Until 100 years ago, the most commonly served summer squash were round, flattened patty pan (or pattypan) squash. An ancestral food of eastern North America, patty pan squashes were the only type of squash that was eaten when young and tender; other varieties were allowed to ripen into pumpkins and gourds. Patty pan squash is the original summer squash, or “askutasquash” in the Narragansett language.
Shapely, prolific and easy to grow, patty pan squash earned a list of names as it spread across the globe. American colonists called the fruits “cymlings” because the curved edges looked like those of an Easter Simnel cake. The French called them “pâtisson,” after another molded cake, and this was likely the origin of the patty pan name. Australians called them button squash. Today, many US garden seed catalogs call them scallop squash, while in food circles they are often called scallopini or tulip squash. Some people know them as flying saucers.
Patty Pan Squash Varieties
If you want to grow a truly historic vegetable, start with ’Early White Bush’, a well-behaved producer of white fruits that has been grown in gardens for 300 years. Should you be growing a Native American Three Sisters Garden comprised of corn, beans and squash, ‘Early White Bush’ would be an authentic choice. Favored for its light green color, vigorous ‘Benning's Green Tint’ has been around for a century, and it is a favorite among seed savers. Also worth seeking out are old French varieties like ‘Patisson Panache Verte et Blanc’ (1856) or ‘Jaun et Verte’, which are white when young and tender. Older fruits left unpicked develop hard rinds with dark green stripes, and last for a year as decorative gourds.
Beautiful hybrids bred for color and productivity include yellow and green ‘Sunburst’ and dark green ‘Total Eclipse’, both of which grow as open bushes. Variety mixtures featuring yellow, light green and dark green fruits prevent squash boredom and are great fun to grow in the summer garden.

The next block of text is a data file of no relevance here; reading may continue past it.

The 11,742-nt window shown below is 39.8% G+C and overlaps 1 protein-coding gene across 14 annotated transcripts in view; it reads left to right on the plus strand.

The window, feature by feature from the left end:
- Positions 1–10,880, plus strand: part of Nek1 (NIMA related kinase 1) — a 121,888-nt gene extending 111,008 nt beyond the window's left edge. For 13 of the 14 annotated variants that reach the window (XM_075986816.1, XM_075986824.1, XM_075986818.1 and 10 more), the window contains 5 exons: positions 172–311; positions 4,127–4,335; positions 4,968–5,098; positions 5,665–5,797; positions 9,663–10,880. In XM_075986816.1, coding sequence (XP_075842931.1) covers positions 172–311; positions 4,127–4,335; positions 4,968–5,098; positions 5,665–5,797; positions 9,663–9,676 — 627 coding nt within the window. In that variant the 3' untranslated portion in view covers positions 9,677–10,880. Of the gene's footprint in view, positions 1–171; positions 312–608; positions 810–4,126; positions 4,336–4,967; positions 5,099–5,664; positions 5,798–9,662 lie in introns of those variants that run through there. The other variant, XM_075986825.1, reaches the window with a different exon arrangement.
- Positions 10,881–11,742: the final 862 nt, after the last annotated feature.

Growing Patty Pan Squash
Like other summer squash, patty pan squash is a warm-season crop best planted from late spring to early summer. There is no need to start seeds indoors, because the large seeds germinate within days after planting in warm garden soil. Plants can be grown in rows or hills, and you won’t need many. Three to four plants will produce a generous crop of beautiful squash that needs to be harvested at least twice a week. Use clippers to cut the fruits with a short stub of green stem attached while they are young and tender.
The sprawling bushes resemble yellow crookneck squash in their growth habit, but are of slightly less interest to squash vine borers. They are also less susceptible to powdery mildew compared to most summer squash, though disease, insects and exhaustion catch up with the plants late in the season. Expect the harvest season to start about 60 days after planting and last about a month.
Cooking with Patty Pan Squash
Historically, patty pan squash was cut into chunks, cooked until soft with a little salt, and then mashed with butter and cream. It was also served breaded and fried, like eggplant. The slightly dense texture of patty pan squash helps it hold its shape when roasted in the oven or air fryer, or you can cut crosswise “steaks” for grilling.
Patty pans are a top squash for stuffing with grains, meats or even pasta. To prepare a patty pan squash for stuffing, cut across the stem end to create a flat base, and then use a melon baller or grapefruit spoon to scoop out about half of the flesh. Sprinkle the prepared squash with salt and set aside to drain while you prepare a filling.
When supply exceeds demand, use patty pan squash to make pickle relish, or carve, blanch, and freeze patty pan “boats” to enjoy in winter. These can be great fun to bring out during the holidays, when the fluted edible bowls seem very special indeed.